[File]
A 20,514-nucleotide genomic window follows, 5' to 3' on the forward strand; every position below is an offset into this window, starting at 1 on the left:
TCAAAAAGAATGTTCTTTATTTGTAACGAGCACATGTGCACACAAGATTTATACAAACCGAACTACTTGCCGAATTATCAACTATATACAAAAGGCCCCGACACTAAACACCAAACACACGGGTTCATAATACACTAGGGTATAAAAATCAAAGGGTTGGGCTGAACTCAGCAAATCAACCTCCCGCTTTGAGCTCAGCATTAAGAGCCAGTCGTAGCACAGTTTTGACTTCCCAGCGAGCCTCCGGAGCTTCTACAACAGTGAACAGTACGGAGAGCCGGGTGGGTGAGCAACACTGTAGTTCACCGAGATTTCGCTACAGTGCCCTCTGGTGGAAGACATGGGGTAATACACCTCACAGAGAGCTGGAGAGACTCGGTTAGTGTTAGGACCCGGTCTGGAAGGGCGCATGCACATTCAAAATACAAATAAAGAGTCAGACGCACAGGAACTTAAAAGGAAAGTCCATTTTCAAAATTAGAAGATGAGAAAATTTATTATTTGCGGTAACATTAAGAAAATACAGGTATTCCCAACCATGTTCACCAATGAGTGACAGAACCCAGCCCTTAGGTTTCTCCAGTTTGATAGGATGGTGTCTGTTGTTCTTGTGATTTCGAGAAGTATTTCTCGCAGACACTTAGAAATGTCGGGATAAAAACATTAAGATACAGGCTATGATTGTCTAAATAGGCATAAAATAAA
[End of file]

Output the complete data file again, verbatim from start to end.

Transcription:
A 20,514-nucleotide genomic window follows, 5' to 3' on the forward strand; every position below is an offset into this window, starting at 1 on the left:
TCAAAAAGAATGTTCTTTATTTGTAACGAGCACATGTGCACACAAGATTTATACAAACCGAACTACTTGCCGAATTATCAACTATATACAAAAGGCCCCGACACTAAACACCAAACACACGGGTTCATAATACACTAGGGTATAAAAATCAAAGGGTTGGGCTGAACTCAGCAAATCAACCTCCCGCTTTGAGCTCAGCATTAAGAGCCAGTCGTAGCACAGTTTTGACTTCCCAGCGAGCCTCCGGAGCTTCTACAACAGTGAACAGTACGGAGAGCCGGGTGGGTGAGCAACACTGTAGTTCACCGAGATTTCGCTACAGTGCCCTCTGGTGGAAGACATGGGGTAATACACCTCACAGAGAGCTGGAGAGACTCGGTTAGTGTTAGGACCCGGTCTGGAAGGGCGCATGCACATTCAAAATACAAATAAAGAGTCAGACGCACAGGAACTTAAAAGGAAAGTCCATTTTCAAAATTAGAAGATGAGAAAATTTATTATTTGCGGTAACATTAAGAAAATACAGGTATTCCCAACCATGTTCACCAATGAGTGACAGAACCCAGCCCTTAGGTTTCTCCAGTTTGATAGGATGGTGTCTGTTGTTCTTGTGATTTCGAGAAGTATTTCTCGCAGACACTTAGAAATGTCGGGATAAAAACATTAAGATACAGGCTATGATTGTCTAAATAGGCATAAAATAAA